1. How do I achieve LOW temperature with capillary-mounted samples?
An Oxford Cryosystems Cryostream Plus can be used in conjunction with capillary-mounted samples to achieve temperatures between 80 - 480 K.

2. Can I cool samples to 10K?
A He-flow cryostat capable of achieving temperatures between 10 - 300 K is available.  The samples will be mounted in flat transmission geometry and the design will allow three samples to be loaded into the holder at once.  Information on sample preparation can be found here.
 

Figure 1.  Cryostat with samples mounted in flat transmission geometry.

   

3. How do I achieve HIGH temperature?

Heating with Capillaries

A Cyberstar hot-air blower can be used in conjunction with capillary-mounted samples to achieve temperatures between 350 - 1270 K.

A Stoe capillary furnace (Figure 3) can heat capillaries up to 1770K. Quartz capillaries can be used up to 1370K, above which sapphire capillaries must be used. Users must supply their own sapphire capillaries.

 

Figure 2. Stoe capillary furnace

 

Heating Flat plate samples

An Anton Paar furnace (Figure 3a) can be used to heat flat plate samples to 1870 K, using a Pt filament (Figure 3b).

The beamline is unable to supply Pt and W strips for User experiments. Users intending to use the Anton Paar furnace for their experiments can obtain their own strips in two ways:

  1. Purchasing directly from Anton Paar and requesting a quotation through their website. A link to the website can be found here.  These strips are supplied with thermocouples attached and please use the part numbers shown below.
  2. Locally by XRF Scientific using the dimensions as shown below.  XRF Scientific is a diverse company, so please put 'Attention Mr. Gino Manfredi" in your query on their web page.  If you wish to use a cavity, then you will need to make separate arrangements as XRF Scientific do not machine the cavity.  The cavity in the Pt strip is 0.2 mm deep and is approximately 20 mm (L) x 8 mm (W) located in the centre of the strip (Figure 3b).  S-type (0.35 mm diameter) thermocouple wire will need to be purchased separately.  These can be also purchased through XRF Scientific.  Please contact beamline staff if you have any further questions.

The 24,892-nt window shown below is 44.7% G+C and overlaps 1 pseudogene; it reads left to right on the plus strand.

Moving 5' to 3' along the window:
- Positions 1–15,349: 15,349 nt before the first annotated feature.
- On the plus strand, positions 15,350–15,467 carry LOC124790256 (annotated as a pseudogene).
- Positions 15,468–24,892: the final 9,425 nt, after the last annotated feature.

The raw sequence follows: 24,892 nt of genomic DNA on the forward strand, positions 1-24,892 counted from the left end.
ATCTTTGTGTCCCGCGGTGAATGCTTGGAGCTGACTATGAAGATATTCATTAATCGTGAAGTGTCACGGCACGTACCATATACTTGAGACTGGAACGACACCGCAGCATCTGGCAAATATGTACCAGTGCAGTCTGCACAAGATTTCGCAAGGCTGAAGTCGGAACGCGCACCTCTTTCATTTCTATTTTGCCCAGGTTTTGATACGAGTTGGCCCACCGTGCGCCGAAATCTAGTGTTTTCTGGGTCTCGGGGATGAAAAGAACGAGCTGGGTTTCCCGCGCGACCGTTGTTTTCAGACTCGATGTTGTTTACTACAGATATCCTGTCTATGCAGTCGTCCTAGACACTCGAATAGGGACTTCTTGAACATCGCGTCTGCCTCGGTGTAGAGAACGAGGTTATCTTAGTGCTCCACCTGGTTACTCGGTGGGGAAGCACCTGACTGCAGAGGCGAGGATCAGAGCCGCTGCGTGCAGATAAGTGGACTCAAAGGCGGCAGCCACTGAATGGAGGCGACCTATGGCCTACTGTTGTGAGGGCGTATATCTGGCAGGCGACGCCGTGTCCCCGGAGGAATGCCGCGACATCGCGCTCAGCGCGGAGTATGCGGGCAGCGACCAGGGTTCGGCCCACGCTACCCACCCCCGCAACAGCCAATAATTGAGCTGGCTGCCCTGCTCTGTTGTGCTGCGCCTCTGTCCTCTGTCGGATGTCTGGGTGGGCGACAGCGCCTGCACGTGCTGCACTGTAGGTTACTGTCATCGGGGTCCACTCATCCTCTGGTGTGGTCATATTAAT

Part numbers Description
71599
Heating filament Platinum 102 mm x 10 mm x 1 mm
71601 Heating filament Platinum 102 mm x 10 mm x 1 mm with cavity
75727 Heating filament Tungsten with thermocouple 102 mm x 9 mm x 0.5 mm

 

It is possible to recycle used Pt strips through XRF Scientific with additional charges for refining, metal replacement and fabrication.  XRF Scientific do not have the capability to put in a cavity, so this should be machined elsewhere.  S-type (0.35 mm diameter) thermocouple wire will need to be purchased for recycled strips which also can be purchased through XRF Scientific.    Staff at the beamline are able to attach the thermocouples to your strips.  The beamline does not supply thermocouple wire.

                                                       

  Figure 3a. Anton Paar furnace                                                    Figure 3b. Anton Paar platinum filament, with cavity

Anton Paar Domed Heating Stage DHS1100

The Anton Paar domed heating stage (DHS1100) can be used to heat flat plate samples from ambient temperature to 1100 °C in a variety of inert gas atmospheres or under vacuum.  Solid compact, thin film and powder samples can be used in the furnace.  The furnace is able to oscillate, giving markedly improved powder averaging compared to the HTK2000, however sample preparation is important for obtaining high quality results.

Solid compact and thin film samples can be directly placed on the aluminium nitride heating plate and held in place with Inconel spring clips.  Sample dimensions should be no larger than 20 mm in diameter and 1 mm thick (see Figure below).  Sample thickness should be as small as possible due to temperature gradients from the heated bottom of the sample through to the top where the diffraction data is obtained.

Powder samples are mounted in special, circular Inconel sample holders that are 20 mm in diameter and have a well depth of 1 mm.  The powder sample holders are supplied by the beamline and are re-usable.   Although Inconel is resistant to oxidation, and is relatively stable at high-temperatures, it is possible that samples may react with the sample holder.